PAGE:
Basking-Ridge Classical and Scientific School of New Jersey (1837 circular with ALS accompanied by an 1838 ALS by later African American educator, Rev. John Ford).
Insights into private education in early 19th-century New Jersey
1837 printed circular for the Basking-Ridge Classical and Scientific School in Basking Ridge, New Jersey. The circular was apparently issued as a way of introducing Robert Bradshaw as the new principal of the school and to solicit new pupils, both day students and boarders.
A handwritten letter within by a woman —written soon after the date of the circular and mentioning Bradshaw— transmits the circular to her father Benjamin Howell of Parsippany, New Jersey. The circular outlines the general plan of instruction and fees as well as the background and qualifications of Principal Bradshaw. The all-male school was founded in the late 18th century by Rev. Robert Finley (1772–1817).
Appended to the circular’s text are printed testimonials about Bradshaw as well as a list of clergymen, professors, and other gentlemen in New York City, Philadelphia, and various places in New Jersey, North Carolina, and Alabama who are prepared to give references on behalf of Bradshaw.
Accompanying the circular is an 1838 autograph letter signed by John Ford concerning a private school in Parsippany, New Jersey. This latter letter, addressed to Miss Malvina Thompson care of one Rev. Mr. Harris at Basking Ridge, offers Thompson the position of teacher:
Chère demoiselle [Dear young lady]...asking whether…you would be willing to come and take the risque [risk] and responsibility of the school upon your own shoulders:—taking all the pay for all the teaching you perform… I think there will be half a dozen scholars besides my four [children], in music and painting—(or drawing)—and probably about as many more in drawing & painting, besides the highest branches of an English education. I will teach French, Mathematics &c. if necessary—and amid the Trio [including Ford’s eldest daughter], we can propose ourselves to the public as something worthy of notice.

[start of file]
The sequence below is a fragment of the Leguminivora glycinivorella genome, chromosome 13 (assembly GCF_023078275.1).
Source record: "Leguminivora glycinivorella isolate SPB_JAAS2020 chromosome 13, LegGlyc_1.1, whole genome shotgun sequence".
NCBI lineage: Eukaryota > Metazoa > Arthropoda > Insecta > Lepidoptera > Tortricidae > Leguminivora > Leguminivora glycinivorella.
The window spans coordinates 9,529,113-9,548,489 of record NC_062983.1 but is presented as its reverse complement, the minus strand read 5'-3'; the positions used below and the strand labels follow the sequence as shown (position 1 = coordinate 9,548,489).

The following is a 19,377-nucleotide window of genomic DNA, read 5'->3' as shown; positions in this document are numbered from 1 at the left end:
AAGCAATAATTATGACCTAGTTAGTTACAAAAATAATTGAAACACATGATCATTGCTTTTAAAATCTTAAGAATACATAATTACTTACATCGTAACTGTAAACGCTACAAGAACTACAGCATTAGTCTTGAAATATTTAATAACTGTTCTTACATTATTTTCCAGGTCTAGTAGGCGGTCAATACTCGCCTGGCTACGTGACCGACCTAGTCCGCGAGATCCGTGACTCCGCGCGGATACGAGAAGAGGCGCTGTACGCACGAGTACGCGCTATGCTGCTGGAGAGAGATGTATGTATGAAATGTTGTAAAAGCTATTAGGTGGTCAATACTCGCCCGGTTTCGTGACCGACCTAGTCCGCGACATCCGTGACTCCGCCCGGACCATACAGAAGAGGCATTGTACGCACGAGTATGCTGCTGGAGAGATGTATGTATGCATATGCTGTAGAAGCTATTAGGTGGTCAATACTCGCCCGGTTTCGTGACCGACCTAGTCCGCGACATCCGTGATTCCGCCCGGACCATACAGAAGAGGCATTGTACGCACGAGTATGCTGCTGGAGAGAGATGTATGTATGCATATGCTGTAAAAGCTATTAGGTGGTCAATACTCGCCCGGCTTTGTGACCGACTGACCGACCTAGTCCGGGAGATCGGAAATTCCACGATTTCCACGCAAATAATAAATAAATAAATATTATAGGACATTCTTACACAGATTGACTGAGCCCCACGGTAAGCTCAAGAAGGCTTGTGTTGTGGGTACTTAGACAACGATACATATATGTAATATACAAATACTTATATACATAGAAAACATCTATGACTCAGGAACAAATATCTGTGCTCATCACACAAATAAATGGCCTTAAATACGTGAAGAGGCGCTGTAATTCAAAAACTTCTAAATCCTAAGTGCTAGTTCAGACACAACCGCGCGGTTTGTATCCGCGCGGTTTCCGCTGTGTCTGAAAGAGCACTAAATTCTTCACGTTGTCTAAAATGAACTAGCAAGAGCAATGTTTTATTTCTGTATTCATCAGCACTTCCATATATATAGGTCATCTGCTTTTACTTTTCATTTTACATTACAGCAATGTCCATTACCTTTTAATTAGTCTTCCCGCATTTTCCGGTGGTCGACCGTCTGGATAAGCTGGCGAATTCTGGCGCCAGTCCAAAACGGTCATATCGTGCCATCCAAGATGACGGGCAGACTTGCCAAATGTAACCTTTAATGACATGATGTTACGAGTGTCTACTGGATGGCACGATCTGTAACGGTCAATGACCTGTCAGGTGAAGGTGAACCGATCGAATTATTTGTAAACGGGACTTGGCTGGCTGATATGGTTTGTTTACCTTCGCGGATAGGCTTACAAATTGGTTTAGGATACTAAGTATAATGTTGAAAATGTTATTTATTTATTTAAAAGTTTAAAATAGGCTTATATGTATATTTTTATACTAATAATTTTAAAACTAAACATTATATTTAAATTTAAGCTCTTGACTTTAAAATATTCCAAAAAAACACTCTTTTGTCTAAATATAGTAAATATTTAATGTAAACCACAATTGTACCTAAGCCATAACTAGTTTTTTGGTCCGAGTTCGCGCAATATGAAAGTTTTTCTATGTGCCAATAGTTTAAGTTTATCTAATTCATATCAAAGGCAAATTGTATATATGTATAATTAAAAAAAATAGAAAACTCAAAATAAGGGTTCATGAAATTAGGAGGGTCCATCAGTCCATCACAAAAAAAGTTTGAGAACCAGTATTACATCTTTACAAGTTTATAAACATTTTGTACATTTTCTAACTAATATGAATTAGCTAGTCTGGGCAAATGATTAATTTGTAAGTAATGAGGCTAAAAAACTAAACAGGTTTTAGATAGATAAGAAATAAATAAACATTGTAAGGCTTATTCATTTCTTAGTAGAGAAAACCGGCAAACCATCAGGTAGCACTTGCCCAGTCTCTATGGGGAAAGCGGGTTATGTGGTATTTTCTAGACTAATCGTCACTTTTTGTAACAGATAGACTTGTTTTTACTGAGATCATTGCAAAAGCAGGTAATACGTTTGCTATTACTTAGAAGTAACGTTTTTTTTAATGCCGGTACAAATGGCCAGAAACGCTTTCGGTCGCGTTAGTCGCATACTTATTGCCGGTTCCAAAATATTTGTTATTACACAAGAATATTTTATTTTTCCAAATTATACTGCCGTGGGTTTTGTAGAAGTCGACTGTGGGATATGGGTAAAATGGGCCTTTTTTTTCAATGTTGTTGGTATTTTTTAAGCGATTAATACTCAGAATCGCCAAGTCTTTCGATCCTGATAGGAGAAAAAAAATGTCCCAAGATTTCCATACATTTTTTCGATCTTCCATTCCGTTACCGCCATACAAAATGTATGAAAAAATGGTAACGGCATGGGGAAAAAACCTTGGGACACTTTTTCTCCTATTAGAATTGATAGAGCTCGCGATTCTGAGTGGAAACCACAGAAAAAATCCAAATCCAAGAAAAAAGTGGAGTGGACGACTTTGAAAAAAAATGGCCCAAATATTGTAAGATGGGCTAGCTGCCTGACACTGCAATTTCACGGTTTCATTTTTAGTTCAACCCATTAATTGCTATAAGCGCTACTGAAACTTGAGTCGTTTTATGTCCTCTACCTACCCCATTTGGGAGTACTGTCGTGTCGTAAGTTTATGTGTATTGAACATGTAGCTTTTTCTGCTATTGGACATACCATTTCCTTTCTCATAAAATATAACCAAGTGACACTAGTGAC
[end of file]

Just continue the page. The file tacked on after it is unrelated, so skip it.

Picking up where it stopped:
John Ford is likely Rev. John Ford who was pastor of the Presbyterian church in Parsippany from 1815 to 1857. Ford was also a teacher and director of a school for African American men conducted at Parsippany under the patronage of the Synod of New Jersey.
The printed circular and the two autograph letters signed offer insights into private education in early 19th century New Jersey.
Note. 1. Jordan, ed., Colonial and Revolutionary Families of Pennsylvania. Volume II (New York, 1911), p788. Alexander, A History of Colonization on the Western Coast of Africa (Philadelphia, 1846), p99.
Description: Basking-Ridge Classical and Scientific School of New Jersey (1837 circular with ALS accompanied by an 1838 ALS by later African American educator, Rev. John Ford).
Basking-Ridge [New Jersey]. May 14 and May 22, 1837. One and a half pages. Bifolium. Printed circular with ALS and integral address leaf. Folds; remnant of tape repair and wax seal; else very good. [with:] Parsippany [New Jersey]. April 11, 38. One and a half pages. ALs. Bifolium with integral address leaf. Some separation at folds, remnant of tape and wax seal; short tears and minor losses not affecting letter; good.